Graham Fraser (2006–16)
A journalist and writer (born 1946 in Ottawa, ON), Graham Fraser was a reporter and columnist for the Toronto Star and also taught journalism at Carleton University. He has been Canada’s Commissioner of Official Languages from 2006 to 2016. He is the author of several books in English and French as well as many articles for Maclean’s magazine and for The Globe and Mail, the Montreal Gazette and Le Devoir.
During Fraser’s mandate, an award of excellence was created for the promotion of linguistic duality in Canada. Also during his mandate, two important reinterpretations of the Official Languages Act and the Canadian Charter of Rights and Freedoms were made by the Supreme Court of Canada during the DesRochers (CALDECH) case and the Nguyen case. Both cases dealt with citizens’ rights to receive service of equal quality in both official languages. In a report made public in January 2016, Commissioner Fraser denounced the austerity budget policy led since 2011 by the Conservative government, because it had a dramatic impact on the reduction of services offered to minority official language communities.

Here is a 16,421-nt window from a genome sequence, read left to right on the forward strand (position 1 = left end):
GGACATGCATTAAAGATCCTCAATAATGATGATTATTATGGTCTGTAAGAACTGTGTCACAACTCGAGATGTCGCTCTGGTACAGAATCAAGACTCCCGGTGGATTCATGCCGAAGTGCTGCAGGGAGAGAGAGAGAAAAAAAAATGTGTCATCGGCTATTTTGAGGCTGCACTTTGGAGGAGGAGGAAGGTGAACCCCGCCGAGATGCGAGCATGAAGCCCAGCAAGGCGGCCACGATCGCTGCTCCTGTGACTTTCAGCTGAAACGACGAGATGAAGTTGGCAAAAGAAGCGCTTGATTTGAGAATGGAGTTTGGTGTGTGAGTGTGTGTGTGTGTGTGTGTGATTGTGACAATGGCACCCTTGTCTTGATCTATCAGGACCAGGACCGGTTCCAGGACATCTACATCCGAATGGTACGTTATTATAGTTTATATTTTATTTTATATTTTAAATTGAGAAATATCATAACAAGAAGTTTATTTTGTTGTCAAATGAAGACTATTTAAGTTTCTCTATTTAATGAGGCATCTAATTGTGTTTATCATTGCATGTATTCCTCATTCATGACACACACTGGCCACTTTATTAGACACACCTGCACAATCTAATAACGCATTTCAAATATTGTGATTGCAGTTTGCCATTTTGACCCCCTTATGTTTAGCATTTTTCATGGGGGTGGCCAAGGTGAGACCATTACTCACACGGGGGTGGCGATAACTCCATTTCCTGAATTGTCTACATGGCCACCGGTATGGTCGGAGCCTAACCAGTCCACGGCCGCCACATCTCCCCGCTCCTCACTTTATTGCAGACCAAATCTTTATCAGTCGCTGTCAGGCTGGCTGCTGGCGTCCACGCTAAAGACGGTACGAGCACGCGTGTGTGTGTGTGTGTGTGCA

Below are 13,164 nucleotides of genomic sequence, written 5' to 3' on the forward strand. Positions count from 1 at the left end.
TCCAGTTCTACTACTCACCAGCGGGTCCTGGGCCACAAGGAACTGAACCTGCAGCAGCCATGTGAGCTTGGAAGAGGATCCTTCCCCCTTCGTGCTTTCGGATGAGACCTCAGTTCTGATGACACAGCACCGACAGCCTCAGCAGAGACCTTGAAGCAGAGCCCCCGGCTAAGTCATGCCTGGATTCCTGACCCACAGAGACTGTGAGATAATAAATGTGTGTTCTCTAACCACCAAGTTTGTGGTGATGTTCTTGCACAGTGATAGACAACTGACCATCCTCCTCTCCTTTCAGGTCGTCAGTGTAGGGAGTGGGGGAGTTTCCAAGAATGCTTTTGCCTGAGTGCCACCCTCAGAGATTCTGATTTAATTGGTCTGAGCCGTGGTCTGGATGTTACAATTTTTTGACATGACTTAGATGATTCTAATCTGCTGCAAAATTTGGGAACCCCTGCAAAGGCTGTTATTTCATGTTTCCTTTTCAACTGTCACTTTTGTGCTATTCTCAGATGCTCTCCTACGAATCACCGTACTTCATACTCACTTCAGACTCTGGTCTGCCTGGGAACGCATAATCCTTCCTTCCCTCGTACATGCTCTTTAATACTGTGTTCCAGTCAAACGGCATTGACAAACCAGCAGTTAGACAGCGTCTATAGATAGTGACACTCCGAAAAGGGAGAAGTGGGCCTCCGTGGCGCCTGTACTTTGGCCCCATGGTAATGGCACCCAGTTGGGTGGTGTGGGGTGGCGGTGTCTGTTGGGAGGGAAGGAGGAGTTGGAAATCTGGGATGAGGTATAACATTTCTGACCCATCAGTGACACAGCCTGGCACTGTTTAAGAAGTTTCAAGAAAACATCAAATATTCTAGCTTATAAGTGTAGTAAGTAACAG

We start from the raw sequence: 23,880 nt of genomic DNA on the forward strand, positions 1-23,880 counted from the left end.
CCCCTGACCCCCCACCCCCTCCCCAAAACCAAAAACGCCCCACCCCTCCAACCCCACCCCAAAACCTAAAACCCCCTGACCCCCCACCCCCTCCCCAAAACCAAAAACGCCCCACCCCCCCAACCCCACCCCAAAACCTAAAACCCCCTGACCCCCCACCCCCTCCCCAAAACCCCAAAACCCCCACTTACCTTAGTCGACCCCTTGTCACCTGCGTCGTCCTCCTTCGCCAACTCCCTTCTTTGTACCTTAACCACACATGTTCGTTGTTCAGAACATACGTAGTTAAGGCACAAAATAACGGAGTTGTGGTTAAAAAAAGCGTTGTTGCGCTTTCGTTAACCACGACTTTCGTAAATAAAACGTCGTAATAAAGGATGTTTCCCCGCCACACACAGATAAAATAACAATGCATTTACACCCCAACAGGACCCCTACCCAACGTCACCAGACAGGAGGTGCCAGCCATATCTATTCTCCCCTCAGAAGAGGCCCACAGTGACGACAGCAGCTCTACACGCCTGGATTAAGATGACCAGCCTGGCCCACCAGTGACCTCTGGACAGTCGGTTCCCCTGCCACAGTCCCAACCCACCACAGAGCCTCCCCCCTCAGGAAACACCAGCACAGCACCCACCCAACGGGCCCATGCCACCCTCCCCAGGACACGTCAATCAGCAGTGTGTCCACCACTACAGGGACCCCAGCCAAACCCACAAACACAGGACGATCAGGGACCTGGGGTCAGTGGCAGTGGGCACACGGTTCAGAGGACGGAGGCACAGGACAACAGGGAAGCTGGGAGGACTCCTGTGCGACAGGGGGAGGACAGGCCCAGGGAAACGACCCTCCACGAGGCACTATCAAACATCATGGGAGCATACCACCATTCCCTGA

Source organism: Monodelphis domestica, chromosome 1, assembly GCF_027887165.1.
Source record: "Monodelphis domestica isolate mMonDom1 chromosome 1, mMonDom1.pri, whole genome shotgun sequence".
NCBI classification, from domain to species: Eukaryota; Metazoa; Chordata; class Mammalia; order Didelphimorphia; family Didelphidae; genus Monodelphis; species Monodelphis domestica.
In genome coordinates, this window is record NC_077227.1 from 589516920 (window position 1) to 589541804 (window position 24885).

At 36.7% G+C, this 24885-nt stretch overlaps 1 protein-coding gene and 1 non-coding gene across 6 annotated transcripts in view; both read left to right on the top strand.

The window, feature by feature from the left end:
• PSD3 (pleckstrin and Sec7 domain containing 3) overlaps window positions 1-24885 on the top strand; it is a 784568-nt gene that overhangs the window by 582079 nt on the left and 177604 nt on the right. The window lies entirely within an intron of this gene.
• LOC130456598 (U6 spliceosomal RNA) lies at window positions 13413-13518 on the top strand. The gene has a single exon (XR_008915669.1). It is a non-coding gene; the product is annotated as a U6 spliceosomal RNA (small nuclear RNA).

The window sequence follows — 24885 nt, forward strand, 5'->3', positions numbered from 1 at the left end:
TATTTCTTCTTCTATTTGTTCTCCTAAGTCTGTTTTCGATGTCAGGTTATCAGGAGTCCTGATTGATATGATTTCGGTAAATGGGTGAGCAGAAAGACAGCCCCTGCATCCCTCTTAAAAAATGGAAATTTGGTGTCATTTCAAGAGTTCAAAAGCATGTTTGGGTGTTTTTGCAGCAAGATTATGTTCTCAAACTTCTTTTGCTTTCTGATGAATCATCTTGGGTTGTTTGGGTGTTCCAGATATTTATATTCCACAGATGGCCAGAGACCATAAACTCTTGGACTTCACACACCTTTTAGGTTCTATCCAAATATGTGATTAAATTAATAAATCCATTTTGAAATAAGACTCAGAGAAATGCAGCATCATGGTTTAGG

Public Perception of the Commissioner
When the Canadian media comments on the actions of the Office of the Commissioner of Official Languages, it is often to highlight the indifference towards the role and the difficulties faced in carrying out its duties. The anglophone press tends to view the Office as a guard dog for the French language, whereas the francophone press tends to view it as a covert agent of linguistic assimilation. Media in both linguistic communities sometimes agree that the Commissioner has roles that are both costly and unclear. The general public has a fairly vague understanding of the existence of the official actions of both the Commissioner and the Commissioner’s Office.